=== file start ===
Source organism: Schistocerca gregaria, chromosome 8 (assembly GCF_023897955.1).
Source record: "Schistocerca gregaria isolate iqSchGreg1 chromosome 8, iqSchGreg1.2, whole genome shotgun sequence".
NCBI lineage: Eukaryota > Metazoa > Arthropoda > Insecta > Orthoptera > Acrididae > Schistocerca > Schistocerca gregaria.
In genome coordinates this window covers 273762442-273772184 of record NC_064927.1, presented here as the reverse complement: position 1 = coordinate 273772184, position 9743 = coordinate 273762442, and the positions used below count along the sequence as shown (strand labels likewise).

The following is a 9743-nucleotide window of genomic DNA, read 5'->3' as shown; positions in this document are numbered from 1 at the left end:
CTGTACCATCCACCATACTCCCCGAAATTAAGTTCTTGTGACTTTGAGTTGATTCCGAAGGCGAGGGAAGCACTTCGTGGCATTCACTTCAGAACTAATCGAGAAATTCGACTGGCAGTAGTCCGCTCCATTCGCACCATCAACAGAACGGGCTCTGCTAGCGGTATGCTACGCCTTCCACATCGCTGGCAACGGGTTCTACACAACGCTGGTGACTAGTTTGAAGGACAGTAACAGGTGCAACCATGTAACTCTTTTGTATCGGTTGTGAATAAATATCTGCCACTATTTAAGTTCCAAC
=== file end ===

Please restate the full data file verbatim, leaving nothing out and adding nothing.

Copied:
Source organism: Schistocerca gregaria, chromosome 8 (assembly GCF_023897955.1).
Source record: "Schistocerca gregaria isolate iqSchGreg1 chromosome 8, iqSchGreg1.2, whole genome shotgun sequence".
NCBI lineage: Eukaryota > Metazoa > Arthropoda > Insecta > Orthoptera > Acrididae > Schistocerca > Schistocerca gregaria.
In genome coordinates this window covers 273762442-273772184 of record NC_064927.1, presented here as the reverse complement: position 1 = coordinate 273772184, position 9743 = coordinate 273762442, and the positions used below count along the sequence as shown (strand labels likewise).

The following is a 9743-nucleotide window of genomic DNA, read 5'->3' as shown; positions in this document are numbered from 1 at the left end:
CTGTACCATCCACCATACTCCCCGAAATTAAGTTCTTGTGACTTTGAGTTGATTCCGAAGGCGAGGGAAGCACTTCGTGGCATTCACTTCAGAACTAATCGAGAAATTCGACTGGCAGTAGTCCGCTCCATTCGCACCATCAACAGAACGGGCTCTGCTAGCGGTATGCTACGCCTTCCACATCGCTGGCAACGGGTTCTACACAACGCTGGTGACTAGTTTGAAGGACAGTAACAGGTGCAACCATGTAACTCTTTTGTATCGGTTGTGAATAAATATCTGCCACTATTTAAGTTCCAAC